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Full text of "The History Of Western Education"

THE DARK AGES                        105

inflections. I am full of indignation at the thought of britj^iner
the words of the heavenly oracle into subjection to die"*ĢIe&~
of Donatus." It is in the same spirit that he deals with what
was evidently an attempt to institute a school of higher learning
under episcopal auspices. "We are almost ashamed to refer
to the fact that a report has come to us that your brotherhood
is teaching grammar to certain people/* he writes to Desiderius,
Bishop of Vienne. "This grieves us all the more because it
makes a deplorable change in our opinion of you. The same
mouth cannot sing the praise of Christ and the praise of Jupiter.
Just consider what a discraceful thing it is for a bishop to speak
of what would be unseemly even for a pious layman. If it should
be clearly proved hereafter that the report we have heard is
false and that you are not devoting yourself to the vanities of
worldly learning, we shall render thanks to God for keeping your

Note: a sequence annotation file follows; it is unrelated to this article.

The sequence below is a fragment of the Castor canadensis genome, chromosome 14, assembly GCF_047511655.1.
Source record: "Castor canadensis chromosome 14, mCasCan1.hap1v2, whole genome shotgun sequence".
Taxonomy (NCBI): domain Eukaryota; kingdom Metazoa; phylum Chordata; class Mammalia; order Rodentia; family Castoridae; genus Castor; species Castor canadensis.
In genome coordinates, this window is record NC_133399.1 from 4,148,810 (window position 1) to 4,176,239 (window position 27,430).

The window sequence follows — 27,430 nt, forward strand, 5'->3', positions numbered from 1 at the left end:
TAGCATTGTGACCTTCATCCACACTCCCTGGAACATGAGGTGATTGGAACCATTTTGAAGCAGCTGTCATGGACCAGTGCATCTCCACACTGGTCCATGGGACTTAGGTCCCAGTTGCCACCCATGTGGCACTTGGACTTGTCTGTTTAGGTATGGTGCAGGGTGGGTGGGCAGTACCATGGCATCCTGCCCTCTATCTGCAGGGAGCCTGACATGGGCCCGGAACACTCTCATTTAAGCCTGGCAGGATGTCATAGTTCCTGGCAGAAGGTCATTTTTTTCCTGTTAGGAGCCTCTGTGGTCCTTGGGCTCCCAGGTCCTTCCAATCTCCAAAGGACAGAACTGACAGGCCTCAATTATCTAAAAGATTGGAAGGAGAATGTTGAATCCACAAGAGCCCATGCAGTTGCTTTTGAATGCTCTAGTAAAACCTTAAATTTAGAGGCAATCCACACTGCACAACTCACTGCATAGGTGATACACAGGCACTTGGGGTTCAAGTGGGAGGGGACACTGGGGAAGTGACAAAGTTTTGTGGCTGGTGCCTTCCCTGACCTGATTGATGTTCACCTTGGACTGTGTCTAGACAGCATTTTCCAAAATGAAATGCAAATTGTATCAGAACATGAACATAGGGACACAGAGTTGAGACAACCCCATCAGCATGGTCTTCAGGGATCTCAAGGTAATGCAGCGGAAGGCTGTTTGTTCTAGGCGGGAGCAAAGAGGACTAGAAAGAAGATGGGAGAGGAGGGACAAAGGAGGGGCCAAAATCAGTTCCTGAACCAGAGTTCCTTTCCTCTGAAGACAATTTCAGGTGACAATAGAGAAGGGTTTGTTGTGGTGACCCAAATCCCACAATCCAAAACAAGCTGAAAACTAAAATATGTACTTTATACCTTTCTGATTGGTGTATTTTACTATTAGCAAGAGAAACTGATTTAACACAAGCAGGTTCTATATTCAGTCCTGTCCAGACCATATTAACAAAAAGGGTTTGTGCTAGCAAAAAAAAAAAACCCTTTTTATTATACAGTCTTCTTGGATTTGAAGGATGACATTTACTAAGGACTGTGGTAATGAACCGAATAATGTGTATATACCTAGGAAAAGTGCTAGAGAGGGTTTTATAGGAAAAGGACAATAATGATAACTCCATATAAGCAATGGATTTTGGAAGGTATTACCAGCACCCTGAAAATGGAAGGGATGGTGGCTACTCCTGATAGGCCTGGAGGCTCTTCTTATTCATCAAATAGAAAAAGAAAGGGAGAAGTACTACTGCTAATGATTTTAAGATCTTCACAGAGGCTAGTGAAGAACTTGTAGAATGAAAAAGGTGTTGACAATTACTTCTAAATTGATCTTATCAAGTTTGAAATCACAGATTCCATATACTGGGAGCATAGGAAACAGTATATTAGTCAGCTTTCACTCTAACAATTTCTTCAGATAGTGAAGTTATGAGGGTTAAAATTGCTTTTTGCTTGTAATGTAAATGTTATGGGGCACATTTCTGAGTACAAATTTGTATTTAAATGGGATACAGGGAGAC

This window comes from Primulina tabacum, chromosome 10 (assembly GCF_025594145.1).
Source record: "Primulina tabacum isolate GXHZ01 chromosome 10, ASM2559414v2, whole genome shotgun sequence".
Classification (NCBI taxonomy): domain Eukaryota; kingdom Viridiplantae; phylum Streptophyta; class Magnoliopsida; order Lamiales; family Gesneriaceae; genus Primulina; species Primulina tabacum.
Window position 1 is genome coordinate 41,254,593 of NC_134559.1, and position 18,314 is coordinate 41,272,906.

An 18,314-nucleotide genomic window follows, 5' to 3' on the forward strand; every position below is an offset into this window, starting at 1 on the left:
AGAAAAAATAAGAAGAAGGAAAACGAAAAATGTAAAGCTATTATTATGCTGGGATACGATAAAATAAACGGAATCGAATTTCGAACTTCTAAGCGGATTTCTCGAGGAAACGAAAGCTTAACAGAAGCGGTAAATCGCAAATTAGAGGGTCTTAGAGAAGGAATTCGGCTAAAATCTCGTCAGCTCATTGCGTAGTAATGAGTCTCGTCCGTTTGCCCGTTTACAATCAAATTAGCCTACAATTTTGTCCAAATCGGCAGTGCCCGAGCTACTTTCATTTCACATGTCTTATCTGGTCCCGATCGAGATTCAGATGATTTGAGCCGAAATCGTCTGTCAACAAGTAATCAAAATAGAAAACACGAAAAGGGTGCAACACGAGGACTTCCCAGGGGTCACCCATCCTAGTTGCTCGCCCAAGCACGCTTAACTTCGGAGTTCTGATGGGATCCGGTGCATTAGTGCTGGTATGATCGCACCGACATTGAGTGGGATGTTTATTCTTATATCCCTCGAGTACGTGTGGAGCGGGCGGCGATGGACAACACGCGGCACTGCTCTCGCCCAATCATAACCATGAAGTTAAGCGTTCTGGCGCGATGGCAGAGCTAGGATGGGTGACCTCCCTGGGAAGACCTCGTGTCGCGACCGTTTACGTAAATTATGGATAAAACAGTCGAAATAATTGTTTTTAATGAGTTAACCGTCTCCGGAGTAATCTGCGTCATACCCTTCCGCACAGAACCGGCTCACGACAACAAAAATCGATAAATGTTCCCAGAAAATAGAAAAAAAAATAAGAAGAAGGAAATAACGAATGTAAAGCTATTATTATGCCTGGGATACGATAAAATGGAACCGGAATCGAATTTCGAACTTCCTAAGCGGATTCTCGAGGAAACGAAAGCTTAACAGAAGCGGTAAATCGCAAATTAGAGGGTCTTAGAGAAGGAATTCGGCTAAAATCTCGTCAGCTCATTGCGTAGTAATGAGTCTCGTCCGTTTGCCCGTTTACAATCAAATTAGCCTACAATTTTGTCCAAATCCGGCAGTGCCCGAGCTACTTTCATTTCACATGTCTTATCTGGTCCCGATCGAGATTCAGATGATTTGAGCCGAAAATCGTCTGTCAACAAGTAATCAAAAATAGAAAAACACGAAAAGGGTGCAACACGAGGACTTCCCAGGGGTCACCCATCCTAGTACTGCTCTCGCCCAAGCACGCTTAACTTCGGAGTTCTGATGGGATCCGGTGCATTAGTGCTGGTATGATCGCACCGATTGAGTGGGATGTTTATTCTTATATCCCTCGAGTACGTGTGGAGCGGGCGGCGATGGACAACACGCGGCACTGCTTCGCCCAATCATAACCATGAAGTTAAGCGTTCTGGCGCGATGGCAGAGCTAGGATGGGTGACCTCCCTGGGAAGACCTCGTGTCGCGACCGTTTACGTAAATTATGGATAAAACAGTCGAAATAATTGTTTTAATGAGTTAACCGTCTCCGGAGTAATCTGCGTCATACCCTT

heart from defilement by the blasphemous praises of infamous
men."* Those who hold that the study of the ancient literatures
found immediate refuge in the Church at the break-up of the
municipal schools have tried to read this letter as meaning that
Gregory condemned Desiderius, not because he taught secular
literature, but because he did so at the expense of the sacred
literature. The letter, however, will not bear this interpretation.
The obvious implication of it is that Gregory regarded the pagan
classics as contrary to the very spirit of Christianity. If this view
is sound, we have to think of the ignorance and prejudice prevail-
ing in the Sixth and Seventh Centuries as shared by the Church
and especially by the monasteries; and so far as the latter are
concerned the responsibility to a considerable extent must be
laid on Gregory, whose great influence did much to impose the
Benedictine Rule in its original narrow form on the monasteries
of Western Europe.

This is borne out by the fact that with one exception there
is no certain evidence of any considerable degree of scholarship,
outside the sphere of religion, in any of the lands under the
papal jurisdiction till near the end of the Eighth Century. The
one exception was Spain, where intellectual life was kept vigorous
by the Arian controversy. The orthodox side at its best was
represented there by Isidore (570-636), Bishop of Seville, the most
learned man of his age. Isidore did not differ greatly from

Epistles, ad, 54.